Sep 15, 2015 10:23:46 AM
Sep 8, 2015 1:42:13 PM
Sep 1, 2015 4:50:21 PM
Aug 25, 2015 11:06:15 AM
Aug 18, 2015 12:23:16 PM
Aug 11, 2015 1:11:23 PM
Boob Scoop: Once your milk supply has leveled off, around week eight, you may find it difficult to pump extra breastmilk to build a freezer stash. This does not mean that you have a milk supply issue, but rather that your body has adjusted to produce the amount of milk that your baby needs. As you reach the point of producing just the right amount of milk for your baby, your breasts may not feel as full as in the early weeks. This too is also normal. If breastfeeding has been going well and your baby is gaining steadily and her diaper output is good, your milk supply is also likely to be on point. Sharen Medrano, IBCLC (www.nycbreastfeeding.com)
Aug 4, 2015 12:14:22 PM
Boob Scoop: Mothers will sometimes encourage their baby to feed longer at the breast to assure greater intake of hind milk, which is the fatty milk that comes at the end of a feeding. However, research indicates that there is no reason to worry about foremilk (which comes at the beginning) and hindmilk. If a baby breastfeeds effectively and feedings are not cut short, he will receive about the same amount of milk fat over the course of a day, despite the breastfeeding pattern. Therefore, there's no need to time feedings. Good milk transfer and steady growth are better indicators that a baby is getting just what he needs. Sharen Medrano, IBCLC (www.nycbreastfeeding.com)
Jul 28, 2015 9:31:20 AM
Boob Scoop: If you need to use a nipple shield, it's important to make sure it's a good fit for you and also for your baby, especially if he is preterm. A nipple shield that is too big for a baby can cause him to gag and in turn result in an aversion to the breast. When using a nipple shield, it is always recommended to work with a Board Certified Lactation Consultant to assure that your milk supply is adequate and that your baby is feeding well. Sharen Medrano, IBCLC (www.nycbreastfeeding.com)
Jul 21, 2015 2:06:18 PM
Boob Scoop: As you may know, some babies don't de-latch from the breast when done with a feeding. Who can blame them, right? Staying at the breast offers babies a great opportunity to cuddle with mom and to suck. However, if you're unsure whether your baby is still actually feeding or is sucking just for comfort instead, watch for active sucking and swallowing. Once the suck/swallow pattern slows down, it's likely that your baby is reaching the end of a feed. Active suck/swallow feeding, like a baby's output and weight gain, is a good sign of effective nursing. Sharen Medrano, IBCLC (www.nycbreastfeeding.com).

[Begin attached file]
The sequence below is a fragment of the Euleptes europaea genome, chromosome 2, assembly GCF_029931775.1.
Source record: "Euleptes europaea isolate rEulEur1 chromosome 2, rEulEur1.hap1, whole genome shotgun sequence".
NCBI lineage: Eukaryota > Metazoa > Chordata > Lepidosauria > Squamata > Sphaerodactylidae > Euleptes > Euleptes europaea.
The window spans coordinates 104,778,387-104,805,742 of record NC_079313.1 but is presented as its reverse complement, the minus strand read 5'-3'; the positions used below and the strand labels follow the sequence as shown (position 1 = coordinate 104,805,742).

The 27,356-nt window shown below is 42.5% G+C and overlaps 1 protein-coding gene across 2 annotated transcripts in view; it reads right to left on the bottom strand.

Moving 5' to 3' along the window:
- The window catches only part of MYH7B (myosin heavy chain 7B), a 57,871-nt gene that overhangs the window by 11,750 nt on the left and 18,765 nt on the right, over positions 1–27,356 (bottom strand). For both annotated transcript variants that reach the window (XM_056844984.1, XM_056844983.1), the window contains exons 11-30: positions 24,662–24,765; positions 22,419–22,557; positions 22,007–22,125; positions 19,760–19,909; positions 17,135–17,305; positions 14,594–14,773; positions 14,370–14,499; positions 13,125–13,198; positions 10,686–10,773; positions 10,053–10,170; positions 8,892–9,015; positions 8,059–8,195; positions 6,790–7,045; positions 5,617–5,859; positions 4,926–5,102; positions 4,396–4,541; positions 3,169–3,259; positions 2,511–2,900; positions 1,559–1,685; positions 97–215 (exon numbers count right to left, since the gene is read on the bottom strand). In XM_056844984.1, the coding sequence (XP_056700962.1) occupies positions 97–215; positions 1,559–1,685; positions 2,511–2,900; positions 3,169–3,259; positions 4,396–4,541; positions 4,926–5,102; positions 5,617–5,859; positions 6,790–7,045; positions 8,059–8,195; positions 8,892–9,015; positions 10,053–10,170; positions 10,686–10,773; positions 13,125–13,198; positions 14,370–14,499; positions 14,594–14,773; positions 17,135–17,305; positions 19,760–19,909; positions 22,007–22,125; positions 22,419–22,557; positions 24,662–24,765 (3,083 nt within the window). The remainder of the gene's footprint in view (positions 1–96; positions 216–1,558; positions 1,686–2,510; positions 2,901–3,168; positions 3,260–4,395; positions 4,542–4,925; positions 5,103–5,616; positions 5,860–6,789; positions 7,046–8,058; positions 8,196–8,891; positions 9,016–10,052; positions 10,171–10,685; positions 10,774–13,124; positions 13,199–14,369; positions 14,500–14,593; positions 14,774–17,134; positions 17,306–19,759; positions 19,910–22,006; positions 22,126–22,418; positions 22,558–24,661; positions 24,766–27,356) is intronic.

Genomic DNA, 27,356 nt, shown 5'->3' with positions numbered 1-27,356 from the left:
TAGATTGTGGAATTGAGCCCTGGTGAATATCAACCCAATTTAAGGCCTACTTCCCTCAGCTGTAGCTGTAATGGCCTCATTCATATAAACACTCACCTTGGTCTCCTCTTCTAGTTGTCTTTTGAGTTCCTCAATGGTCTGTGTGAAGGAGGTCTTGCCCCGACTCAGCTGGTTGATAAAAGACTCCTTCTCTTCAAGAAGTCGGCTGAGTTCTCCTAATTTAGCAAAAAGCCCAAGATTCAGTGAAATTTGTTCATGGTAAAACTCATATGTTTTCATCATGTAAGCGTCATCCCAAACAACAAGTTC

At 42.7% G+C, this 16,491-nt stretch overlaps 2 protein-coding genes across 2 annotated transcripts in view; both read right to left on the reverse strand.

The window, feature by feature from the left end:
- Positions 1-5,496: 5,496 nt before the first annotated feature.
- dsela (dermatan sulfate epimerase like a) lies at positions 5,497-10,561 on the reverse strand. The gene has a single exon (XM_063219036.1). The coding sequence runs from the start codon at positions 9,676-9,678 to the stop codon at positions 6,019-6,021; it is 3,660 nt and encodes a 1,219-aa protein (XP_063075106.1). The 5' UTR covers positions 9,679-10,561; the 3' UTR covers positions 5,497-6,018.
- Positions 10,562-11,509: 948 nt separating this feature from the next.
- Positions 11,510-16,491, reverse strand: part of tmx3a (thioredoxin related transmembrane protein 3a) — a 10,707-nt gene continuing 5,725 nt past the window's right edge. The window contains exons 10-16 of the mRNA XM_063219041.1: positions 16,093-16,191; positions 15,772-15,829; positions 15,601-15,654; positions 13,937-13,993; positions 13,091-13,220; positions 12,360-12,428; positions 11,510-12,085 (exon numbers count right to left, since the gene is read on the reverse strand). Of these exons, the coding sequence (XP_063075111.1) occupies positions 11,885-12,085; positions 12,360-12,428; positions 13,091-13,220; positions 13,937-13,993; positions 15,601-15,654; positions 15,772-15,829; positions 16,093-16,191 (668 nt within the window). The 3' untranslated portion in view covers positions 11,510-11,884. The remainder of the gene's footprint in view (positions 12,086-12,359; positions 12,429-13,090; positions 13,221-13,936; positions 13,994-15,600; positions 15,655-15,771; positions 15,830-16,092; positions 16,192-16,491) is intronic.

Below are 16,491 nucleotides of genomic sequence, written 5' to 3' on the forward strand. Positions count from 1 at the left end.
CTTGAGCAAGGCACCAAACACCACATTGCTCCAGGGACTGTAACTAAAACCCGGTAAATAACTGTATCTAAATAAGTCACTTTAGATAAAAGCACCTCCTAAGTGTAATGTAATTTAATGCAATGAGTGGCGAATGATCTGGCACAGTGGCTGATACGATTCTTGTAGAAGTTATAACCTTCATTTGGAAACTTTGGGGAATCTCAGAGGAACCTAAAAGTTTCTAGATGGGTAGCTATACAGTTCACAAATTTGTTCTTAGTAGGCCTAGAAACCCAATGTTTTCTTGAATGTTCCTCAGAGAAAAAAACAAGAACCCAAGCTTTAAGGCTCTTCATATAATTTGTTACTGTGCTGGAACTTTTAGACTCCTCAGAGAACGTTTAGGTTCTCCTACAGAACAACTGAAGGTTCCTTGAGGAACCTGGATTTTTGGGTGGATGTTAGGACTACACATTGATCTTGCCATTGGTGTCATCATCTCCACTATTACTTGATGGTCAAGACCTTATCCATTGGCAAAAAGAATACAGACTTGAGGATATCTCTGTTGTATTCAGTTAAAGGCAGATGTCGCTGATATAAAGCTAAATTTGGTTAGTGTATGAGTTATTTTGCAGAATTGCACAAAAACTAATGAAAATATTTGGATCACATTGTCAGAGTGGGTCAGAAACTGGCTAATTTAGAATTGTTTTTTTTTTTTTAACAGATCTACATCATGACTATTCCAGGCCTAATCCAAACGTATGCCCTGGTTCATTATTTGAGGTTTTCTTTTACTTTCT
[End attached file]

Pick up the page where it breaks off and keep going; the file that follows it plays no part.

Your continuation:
Jul 14, 2015 10:55:54 AM
Boob Scoop: Mothers often express a love/hate relationship when it comes to their baby's sweet little hands, which are so great to kiss but seem to get in the way when it comes to breastfeeding. Interestingly, ultrasounds show babies bringing their hands up to their faces before swallowing amniotic fluid which continues being of part of how babies initiate a feeding once outside of the womb. With poor eyesight, newborns in particular will use their sense of touch and smell to latch on to the breast. For this reason, it is not recommended to tuck a baby’s hands under his body or swaddle him while breastfeeding, since doing so can disorient him. Think about if you were trying to eat with your hands behind your back. Babies need their hands to keep them stable and to help them locate their food, just like we need our arms to our side or in front of us when we eat. Sharen Medrano, IBCLC (www.nycbreastfeeding.com).